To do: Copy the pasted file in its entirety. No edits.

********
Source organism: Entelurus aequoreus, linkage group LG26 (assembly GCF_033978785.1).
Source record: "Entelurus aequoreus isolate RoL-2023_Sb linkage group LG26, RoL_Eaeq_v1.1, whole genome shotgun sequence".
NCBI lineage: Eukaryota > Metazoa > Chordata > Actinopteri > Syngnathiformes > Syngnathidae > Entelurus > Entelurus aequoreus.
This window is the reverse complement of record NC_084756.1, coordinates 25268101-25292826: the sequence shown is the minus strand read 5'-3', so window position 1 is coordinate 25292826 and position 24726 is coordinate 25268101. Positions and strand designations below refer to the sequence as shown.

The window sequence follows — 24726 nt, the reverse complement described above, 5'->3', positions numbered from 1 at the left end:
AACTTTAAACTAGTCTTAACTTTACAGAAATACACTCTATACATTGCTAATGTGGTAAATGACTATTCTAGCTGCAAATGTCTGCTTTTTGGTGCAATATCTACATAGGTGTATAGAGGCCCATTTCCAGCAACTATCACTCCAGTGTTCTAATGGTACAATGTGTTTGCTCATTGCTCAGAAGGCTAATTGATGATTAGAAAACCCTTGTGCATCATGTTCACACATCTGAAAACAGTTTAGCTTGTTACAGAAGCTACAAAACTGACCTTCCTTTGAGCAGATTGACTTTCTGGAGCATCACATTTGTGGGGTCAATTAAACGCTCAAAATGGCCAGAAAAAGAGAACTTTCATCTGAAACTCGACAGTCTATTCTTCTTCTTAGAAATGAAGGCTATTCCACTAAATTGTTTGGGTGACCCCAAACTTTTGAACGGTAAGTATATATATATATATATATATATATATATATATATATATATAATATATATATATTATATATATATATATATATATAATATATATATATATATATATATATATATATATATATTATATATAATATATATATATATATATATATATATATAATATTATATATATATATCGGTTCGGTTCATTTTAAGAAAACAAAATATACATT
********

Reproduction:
Source organism: Entelurus aequoreus, linkage group LG26 (assembly GCF_033978785.1).
Source record: "Entelurus aequoreus isolate RoL-2023_Sb linkage group LG26, RoL_Eaeq_v1.1, whole genome shotgun sequence".
NCBI lineage: Eukaryota > Metazoa > Chordata > Actinopteri > Syngnathiformes > Syngnathidae > Entelurus > Entelurus aequoreus.
This window is the reverse complement of record NC_084756.1, coordinates 25268101-25292826: the sequence shown is the minus strand read 5'-3', so window position 1 is coordinate 25292826 and position 24726 is coordinate 25268101. Positions and strand designations below refer to the sequence as shown.

The window sequence follows — 24726 nt, the reverse complement described above, 5'->3', positions numbered from 1 at the left end:
AACTTTAAACTAGTCTTAACTTTACAGAAATACACTCTATACATTGCTAATGTGGTAAATGACTATTCTAGCTGCAAATGTCTGCTTTTTGGTGCAATATCTACATAGGTGTATAGAGGCCCATTTCCAGCAACTATCACTCCAGTGTTCTAATGGTACAATGTGTTTGCTCATTGCTCAGAAGGCTAATTGATGATTAGAAAACCCTTGTGCATCATGTTCACACATCTGAAAACAGTTTAGCTTGTTACAGAAGCTACAAAACTGACCTTCCTTTGAGCAGATTGACTTTCTGGAGCATCACATTTGTGGGGTCAATTAAACGCTCAAAATGGCCAGAAAAAGAGAACTTTCATCTGAAACTCGACAGTCTATTCTTCTTCTTAGAAATGAAGGCTATTCCACTAAATTGTTTGGGTGACCCCAAACTTTTGAACGGTAAGTATATATATATATATATATATATATATATATATATATATATAATATATATATATTATATATATATATATATATATAATATATATATATATATATATATATATATATATATATTATATATAATATATATATATATATATATATATATATAATATTATATATATATATCGGTTCGGTTCATTTTAAGAAAACAAAATATACATT